Survivor Elie Wiesel devoted his life to educating the world about the Holocaust. Learn about key events in the world and his life from 1928–1951.
Vladka belonged to the Zukunft youth movement of the Bund (the Jewish Socialist party). She was active in the Warsaw ghetto underground as a member of the Jewish Fighting Organization (ZOB). In December 1942, she was smuggled out to the Aryan, Polish side of Warsaw to try to obtain arms and to find hiding places for children and adults. She became an active courier for the Jewish underground and for Jews in camps, forests, and other ghettos.
Werner Hegemann was a city planner and author. The Nazis opposed his views of American architecture and German historical figures. His book was burned in 1933.
Excerpt from Holocaust survivor Abraham Bomba's oral history testimony describing gas chambers at the Treblinka killing center.
(top) "Watercolor entitled 'Partisan hotel and public house', Krassnolipia, Ukraine, until July 31, 1942"; (middle) "Drawing entitled 'The interrogation of partisans captured by our unit'"; (bottom) "Watercolor entitled 'My lodgings in Krassnolipia'" [Photograph #58040]
(Top) A map showing the progress of the advance of the Hungarian 2nd Army toward the Don River as of July 1942. [Photograph #58034]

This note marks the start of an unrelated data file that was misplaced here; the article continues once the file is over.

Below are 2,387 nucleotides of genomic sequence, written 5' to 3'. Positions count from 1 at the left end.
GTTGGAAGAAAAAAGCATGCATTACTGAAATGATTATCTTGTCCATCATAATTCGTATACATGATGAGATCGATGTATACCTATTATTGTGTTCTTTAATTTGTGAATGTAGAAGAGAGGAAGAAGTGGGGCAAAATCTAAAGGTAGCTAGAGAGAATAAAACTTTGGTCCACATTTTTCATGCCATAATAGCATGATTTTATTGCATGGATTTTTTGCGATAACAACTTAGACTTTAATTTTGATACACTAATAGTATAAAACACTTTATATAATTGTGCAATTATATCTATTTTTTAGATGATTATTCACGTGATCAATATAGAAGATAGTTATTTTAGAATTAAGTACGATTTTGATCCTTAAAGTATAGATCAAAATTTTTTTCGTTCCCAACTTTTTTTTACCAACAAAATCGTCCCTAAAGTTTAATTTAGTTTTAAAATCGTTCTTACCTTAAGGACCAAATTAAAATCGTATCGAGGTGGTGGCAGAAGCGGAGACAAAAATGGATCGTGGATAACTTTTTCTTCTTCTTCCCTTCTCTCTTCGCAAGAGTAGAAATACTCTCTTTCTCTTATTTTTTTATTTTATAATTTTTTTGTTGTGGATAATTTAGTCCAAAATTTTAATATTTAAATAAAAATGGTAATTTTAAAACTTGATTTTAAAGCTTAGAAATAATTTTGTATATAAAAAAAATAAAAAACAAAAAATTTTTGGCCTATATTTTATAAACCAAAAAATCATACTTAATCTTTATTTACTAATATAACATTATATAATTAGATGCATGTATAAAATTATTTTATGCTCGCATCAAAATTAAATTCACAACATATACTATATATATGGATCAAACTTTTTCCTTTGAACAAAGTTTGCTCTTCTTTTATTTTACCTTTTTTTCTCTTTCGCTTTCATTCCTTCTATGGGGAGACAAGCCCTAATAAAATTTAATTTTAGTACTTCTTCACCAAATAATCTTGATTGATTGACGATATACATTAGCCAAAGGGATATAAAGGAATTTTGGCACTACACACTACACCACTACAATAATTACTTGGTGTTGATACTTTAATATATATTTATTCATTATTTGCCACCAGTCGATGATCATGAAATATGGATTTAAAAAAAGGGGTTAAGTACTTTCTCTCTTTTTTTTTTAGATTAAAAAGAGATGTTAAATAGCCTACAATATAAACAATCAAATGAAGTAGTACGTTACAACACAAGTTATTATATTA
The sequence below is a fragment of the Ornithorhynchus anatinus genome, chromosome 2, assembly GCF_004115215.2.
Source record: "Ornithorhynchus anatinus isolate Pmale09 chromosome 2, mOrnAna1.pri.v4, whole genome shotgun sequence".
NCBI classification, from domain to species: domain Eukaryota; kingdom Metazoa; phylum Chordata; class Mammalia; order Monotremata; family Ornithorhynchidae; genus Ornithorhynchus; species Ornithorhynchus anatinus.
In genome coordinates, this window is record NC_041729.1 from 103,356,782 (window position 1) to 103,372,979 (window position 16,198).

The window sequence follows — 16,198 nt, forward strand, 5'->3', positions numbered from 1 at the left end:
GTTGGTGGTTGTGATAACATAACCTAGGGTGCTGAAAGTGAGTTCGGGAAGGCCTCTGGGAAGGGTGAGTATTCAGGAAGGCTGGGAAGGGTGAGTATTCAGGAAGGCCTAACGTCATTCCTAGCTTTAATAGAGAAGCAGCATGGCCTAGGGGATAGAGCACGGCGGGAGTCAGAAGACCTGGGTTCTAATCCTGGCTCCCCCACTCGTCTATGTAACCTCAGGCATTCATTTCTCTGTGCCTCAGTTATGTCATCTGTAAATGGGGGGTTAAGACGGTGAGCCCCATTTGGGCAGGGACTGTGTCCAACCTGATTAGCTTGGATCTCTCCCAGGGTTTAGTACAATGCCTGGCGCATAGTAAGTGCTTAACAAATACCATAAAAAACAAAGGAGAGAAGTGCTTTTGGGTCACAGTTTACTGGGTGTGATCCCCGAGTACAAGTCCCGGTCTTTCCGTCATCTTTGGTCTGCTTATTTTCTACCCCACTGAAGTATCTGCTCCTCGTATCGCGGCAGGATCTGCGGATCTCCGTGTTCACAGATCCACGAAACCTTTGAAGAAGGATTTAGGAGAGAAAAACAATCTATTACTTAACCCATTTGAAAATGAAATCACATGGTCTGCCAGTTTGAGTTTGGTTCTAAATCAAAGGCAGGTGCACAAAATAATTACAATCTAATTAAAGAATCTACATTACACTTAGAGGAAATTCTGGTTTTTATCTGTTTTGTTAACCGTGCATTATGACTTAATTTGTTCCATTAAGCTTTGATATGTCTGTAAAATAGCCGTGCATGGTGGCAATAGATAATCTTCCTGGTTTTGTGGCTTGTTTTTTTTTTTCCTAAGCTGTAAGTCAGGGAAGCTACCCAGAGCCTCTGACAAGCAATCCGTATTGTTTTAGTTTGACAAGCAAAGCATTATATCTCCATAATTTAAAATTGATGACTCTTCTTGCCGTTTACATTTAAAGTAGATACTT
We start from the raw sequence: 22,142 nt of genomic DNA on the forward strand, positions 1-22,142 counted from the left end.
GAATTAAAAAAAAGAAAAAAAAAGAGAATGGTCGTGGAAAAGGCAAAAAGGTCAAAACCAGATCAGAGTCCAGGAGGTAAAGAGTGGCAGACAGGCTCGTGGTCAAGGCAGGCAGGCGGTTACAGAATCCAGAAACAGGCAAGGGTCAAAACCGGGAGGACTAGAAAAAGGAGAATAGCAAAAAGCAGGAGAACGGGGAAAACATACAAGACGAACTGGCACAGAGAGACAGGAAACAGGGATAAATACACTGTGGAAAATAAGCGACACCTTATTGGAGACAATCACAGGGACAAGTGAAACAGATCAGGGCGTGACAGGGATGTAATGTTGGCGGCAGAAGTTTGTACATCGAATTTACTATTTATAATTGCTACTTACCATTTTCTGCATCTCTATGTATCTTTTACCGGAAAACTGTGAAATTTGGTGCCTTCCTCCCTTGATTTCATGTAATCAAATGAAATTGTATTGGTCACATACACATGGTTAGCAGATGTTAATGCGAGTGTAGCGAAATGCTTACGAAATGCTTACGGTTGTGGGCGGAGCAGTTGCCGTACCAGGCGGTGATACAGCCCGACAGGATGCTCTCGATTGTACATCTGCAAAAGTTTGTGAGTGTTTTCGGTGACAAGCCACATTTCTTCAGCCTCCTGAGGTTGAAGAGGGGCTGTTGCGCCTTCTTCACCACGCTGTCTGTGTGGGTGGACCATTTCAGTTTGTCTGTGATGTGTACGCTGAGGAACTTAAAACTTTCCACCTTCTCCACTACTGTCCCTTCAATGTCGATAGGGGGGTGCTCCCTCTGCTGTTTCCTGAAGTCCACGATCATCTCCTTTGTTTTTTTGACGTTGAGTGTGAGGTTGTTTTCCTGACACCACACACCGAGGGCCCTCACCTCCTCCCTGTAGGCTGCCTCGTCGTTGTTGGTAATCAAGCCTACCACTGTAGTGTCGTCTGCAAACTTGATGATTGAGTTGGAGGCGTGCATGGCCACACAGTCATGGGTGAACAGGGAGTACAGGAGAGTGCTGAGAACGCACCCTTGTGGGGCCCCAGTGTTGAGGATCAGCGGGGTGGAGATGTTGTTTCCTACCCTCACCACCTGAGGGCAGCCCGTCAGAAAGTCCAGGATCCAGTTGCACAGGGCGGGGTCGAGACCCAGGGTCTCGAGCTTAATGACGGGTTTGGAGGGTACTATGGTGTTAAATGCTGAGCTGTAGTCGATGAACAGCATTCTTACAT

Family portrait of the Gartenberg family in Drohobycz, Poland. None of those pictured would survive the Holocaust. Photograph taken in 1930. Top row: Julius Gartenberg, Anna Fern, Bernard Klinger, Ona Fern and Izador Gartenberg. Lower row: Marcus Gartenberg, Hinda Gartenberg with her grandaughter Tony Schwartz on her lap, Sol Schwartz, and Ida Fern.
A US Army soldier views the bodies of prisoners piled on top of one another in the doorway of a barracks in Wöbbelin. Germany, May 4–5, 1945.
American judges (top row, seated) during the Doctors Trial, case #1 of the Subsequent Nuremberg Proceedings. Presiding Judge Walter B. Beals is seated second from the left. Nuremberg, Germany, December 9, 1946–August 20, 1947.
The extended Derman family. Top row, left to right: Aron, Lisa, Howard, Miriam, Daniel, Ari, Gordon, and Barbara (Howie's wife). Front row, left to right: Rachel, Yali, Evan, Gabe, Courtney, Ben, and Lindsay.